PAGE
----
Interestingly, there was no significant difference between studies with and those without clinician assistance (SMDs, 0.73 and 0.77, respectively). But Dr Koransky noted that that could be because "clinician assistance" mostly referred to quick check-ins via telephone or email by clinicians concerning the patient's progress.

"So I think there is still value for a therapist to aid in this," he said.

Overall, iCBT might be "a good treatment modality" for patients who cannot come in for traditional face-to-face therapy – or who may be reluctant to do so for a variety of reasons, he said.

He noted that study limitations include the lack of US RCTs, the lack of uniformity among the iCBT programs, the higher than expected number of female participants, and the fact that recruitment was through advertisements ― "meaning that these were highly motivated participants who were probably seeking out some sort of alleviation of their depressive symptoms."

He added that future research would include US-based studies, as well as recruitment of patients from primary care.

Coinvestigator Leah Fegan, MD, also a psychiatry resident at the University of Maryland/Sheppard Pratt, noted that although their results were exciting, she would like to see more research conducted in other populations.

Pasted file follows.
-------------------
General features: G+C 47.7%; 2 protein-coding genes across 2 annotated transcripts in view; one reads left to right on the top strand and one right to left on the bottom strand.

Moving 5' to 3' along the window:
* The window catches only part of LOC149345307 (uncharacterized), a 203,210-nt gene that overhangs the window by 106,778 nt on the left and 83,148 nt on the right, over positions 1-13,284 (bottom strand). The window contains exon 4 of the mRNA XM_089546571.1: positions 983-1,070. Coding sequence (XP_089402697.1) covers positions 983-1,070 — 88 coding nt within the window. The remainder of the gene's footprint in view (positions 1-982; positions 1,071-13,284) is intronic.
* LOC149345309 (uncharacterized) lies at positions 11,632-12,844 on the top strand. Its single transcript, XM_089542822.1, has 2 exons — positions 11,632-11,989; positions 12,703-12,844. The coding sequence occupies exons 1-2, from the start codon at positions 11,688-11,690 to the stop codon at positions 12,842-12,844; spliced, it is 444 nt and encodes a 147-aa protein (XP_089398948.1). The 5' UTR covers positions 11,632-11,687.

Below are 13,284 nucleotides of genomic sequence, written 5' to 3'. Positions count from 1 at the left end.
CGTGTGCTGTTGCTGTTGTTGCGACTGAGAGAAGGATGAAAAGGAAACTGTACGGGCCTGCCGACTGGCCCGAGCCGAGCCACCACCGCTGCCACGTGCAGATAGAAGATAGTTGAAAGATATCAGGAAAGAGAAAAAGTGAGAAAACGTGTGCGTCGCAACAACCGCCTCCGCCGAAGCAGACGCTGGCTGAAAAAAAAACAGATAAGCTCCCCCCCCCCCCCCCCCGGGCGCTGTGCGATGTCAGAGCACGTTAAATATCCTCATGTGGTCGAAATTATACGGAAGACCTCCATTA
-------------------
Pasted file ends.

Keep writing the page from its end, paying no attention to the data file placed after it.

Dr Leah Fegan

"Another message would be to mental health policy leaders to see what we can do to come together as far as providing reimbursement for the clinician assistance part of these programs," said Dr Fegan.

The Start of a "Wonderful Conversation"

During the post-presentation question-and-answer session, Joy Osofsky, PhD, professor of pediatrics and psychiatry at Louisiana State University Health Sciences Center, New Orleans, noted that her center has integrated behavioral health and primary care.

And, at least anecdotally, "we found no difference between in-person mental health intervention and telemedicine, which supports these new data," said Dr Osofsky.

Dr Parekh noted that the APA released a policy statement in 2011 that falls under the umbrella of telemedicine and telepsychiatry. In part, it reads that the use of videoconferencing in this type of treatment "is a validated and effective practice of medicine that increases access to care."

Especially given the ongoing shortage of mental health providers, "it's been a big effort of the APA to look at access," she added.

She later told Medscape Medical News that the new meta-analysis "was great because it brings attention to Internet-based CBT and addresses the issue of access."

The policy statement and these findings "open up a wonderful conversation around how we can implement and leverage the Internet for some good here," said Dr Parekh.

"Having more options in our field is really important. And I think this sends a message to our patients that we can be flexible to provide the best treatment available and that they want."

The investigators and Dr Parekh have disclosed no relevant financial relationships.

American Psychiatric Association (APA) 2017 Annual Meeting. Poster abstract P1-151, presented May 20, 2017.